Although Winterfolk primarily features singer-songwriters and Lindsey is an instrumentalist, he was invited to perform in the festival as well. He teamed up with Anna Ludlow, a multi-award-winning East Coast Canadian fiddler and vocalist, with whom he’s played for about 15 years. She also played in the Canadian production of the hit musical Come From Away. “I’ve played festivals in-person and online with Anna over the holidays, as well as a project created after the first lockdown, The Broken Bridges, with two great young musicians,” said Lindsey. “It’s an interesting way to release my music after I recorded an album in 2019 [TradHead] and got some traction … but then ‘things happened,’ and we all went online.”
“Playing Winterfolk signals the start of 2022 and a path out of only playing virtual shows across the country. Celebrating the 20th anniversary of a well-established folk festival is the perfect first stop on my 2022 tour that will take me to Canada’s East Coast and out to the West Coast as well,” he continued. “ I’m excited to play everywhere between, with a focus [on] being accessible online and in-person – allowing people at all levels of ability (economic, mobility, etc.) have music in their lives.”
Among the other artists who will showcase their talents during Winterfolk is Lucy Kaplansky. “It’s wonderful to be performing for a Toronto festival,” she told AcousticMusicScene.com. The acclaimed New York City-based contemporary folk singer-songwriter noted that’s where her dad grew up and where his entire family lived for decades. “So I have lots of cousins there and lots of history,” she continued. Kaplansky, whose solo recordings have topped folk and Americana charts over the years and who was part of the folk supergroup Cry Cry Cry, said that she will perform old and new songs, as well as an unrecorded one, and talk about how she wrote them. “I’ve performed in Canada a few times — including Toronto, Montreal, and a couple of festivals,” she added. “So glad to be back, even if virtually.”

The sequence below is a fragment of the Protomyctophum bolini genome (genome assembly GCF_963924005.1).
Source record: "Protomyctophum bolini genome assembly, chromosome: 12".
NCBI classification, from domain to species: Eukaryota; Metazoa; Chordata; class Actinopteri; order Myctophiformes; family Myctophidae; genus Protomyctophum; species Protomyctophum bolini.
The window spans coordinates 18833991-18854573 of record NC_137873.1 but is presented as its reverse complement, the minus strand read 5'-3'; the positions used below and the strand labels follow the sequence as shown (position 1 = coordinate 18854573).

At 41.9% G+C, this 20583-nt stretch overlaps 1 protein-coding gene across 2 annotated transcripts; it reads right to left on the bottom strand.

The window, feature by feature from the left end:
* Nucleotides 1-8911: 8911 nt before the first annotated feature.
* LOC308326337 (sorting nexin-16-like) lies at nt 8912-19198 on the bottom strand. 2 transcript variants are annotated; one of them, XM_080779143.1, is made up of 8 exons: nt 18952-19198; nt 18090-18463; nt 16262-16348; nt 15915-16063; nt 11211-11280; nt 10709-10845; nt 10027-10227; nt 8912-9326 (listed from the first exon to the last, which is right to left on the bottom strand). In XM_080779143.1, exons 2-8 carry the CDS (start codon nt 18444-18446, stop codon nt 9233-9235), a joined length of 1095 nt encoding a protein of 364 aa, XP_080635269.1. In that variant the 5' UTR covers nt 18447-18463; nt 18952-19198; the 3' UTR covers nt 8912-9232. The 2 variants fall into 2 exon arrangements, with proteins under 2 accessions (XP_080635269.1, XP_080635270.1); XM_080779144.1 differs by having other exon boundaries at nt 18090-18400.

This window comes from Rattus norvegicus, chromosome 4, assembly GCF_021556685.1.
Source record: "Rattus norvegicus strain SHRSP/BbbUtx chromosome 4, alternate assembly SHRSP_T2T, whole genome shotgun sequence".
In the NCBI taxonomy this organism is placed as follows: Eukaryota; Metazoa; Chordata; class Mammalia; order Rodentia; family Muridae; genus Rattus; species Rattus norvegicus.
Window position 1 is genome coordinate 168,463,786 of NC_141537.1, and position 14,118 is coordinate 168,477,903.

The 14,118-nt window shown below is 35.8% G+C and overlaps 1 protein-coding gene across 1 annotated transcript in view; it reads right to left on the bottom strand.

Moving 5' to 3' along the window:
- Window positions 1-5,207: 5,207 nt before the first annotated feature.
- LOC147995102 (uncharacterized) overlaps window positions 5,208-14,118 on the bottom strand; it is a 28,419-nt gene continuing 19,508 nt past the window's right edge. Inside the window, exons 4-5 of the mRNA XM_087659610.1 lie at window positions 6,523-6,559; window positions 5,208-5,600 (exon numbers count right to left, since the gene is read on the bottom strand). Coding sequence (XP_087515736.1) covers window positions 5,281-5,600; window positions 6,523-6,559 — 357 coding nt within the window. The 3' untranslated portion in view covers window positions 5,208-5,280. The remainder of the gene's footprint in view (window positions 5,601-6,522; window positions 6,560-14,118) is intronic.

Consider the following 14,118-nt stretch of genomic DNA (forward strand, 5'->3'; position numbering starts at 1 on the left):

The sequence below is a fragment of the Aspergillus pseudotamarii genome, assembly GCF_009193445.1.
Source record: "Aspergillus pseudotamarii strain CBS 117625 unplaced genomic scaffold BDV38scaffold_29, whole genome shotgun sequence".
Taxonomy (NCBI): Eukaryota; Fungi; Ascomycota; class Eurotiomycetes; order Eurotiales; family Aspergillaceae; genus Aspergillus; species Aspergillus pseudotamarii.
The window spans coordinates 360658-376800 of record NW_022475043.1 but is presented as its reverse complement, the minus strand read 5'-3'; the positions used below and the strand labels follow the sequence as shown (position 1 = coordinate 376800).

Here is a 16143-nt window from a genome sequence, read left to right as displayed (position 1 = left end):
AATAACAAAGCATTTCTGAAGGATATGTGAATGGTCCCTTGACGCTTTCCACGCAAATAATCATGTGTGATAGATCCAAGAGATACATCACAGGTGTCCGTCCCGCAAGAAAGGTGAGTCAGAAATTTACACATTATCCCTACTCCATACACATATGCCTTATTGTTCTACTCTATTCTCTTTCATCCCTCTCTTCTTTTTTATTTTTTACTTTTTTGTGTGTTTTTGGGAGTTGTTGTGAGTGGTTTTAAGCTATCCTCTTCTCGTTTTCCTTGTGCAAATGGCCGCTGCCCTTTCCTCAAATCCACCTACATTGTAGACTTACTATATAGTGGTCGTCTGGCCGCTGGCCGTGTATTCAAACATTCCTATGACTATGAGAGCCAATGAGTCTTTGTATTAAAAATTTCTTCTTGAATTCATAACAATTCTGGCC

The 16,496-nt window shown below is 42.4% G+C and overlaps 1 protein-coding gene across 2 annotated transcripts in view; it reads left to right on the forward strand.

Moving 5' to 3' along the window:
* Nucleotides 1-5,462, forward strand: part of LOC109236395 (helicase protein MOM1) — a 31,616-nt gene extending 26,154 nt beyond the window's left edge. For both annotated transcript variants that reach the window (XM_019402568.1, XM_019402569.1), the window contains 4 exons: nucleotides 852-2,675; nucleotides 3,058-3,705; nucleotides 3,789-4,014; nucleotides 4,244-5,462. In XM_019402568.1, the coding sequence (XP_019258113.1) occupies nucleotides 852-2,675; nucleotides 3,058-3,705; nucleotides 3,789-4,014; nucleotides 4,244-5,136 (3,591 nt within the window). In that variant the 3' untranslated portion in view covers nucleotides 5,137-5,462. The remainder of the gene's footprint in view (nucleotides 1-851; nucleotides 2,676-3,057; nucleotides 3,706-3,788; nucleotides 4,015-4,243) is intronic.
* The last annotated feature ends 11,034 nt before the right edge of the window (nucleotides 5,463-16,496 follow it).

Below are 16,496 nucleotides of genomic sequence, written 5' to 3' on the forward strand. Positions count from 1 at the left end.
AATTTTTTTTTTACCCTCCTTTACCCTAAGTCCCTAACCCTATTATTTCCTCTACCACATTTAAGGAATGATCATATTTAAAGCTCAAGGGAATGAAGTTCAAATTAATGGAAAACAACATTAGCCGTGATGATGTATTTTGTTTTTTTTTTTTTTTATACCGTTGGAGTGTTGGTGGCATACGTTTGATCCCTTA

This year’s virtual Winterfolk also marks the first time performing for Shari Ulrich, a veteran British Columbia-based singer-songwriter, multi-instrumentalist, and two-time Juno Award-winner, who grew up in the San Francisco Bay Area. Noting that she was “very happy to be invited,” Ulrich said: “I was fortunate that I was doing a two-night concert (to accommodate 50% capacity restrictions) in Victoria at James Bay United that was being shot by the presenter Gordon Miller, and thought how nice it would be to be able to offer that setting for my Winterfolk performance — rather than a squished corner of my studio at home.” It also meant that she could include the “treasured piano (and accordion) player Cindy Fairbank, who adds a dimension of sparkle and musicality that I knew would be appreciated by the Winterfolk audience.” Acknowledging having crammed in as much music as possible into 28 minutes, Ulrich, expressed pleasure in being able “to share this selected part of the evening with other fine Winterfolk XX artists.”
Winterfolk seeks to entertain, educate and enlighten audiences about the various folk music styles — including roots, blues, folk, and more – and to engage and support the music community.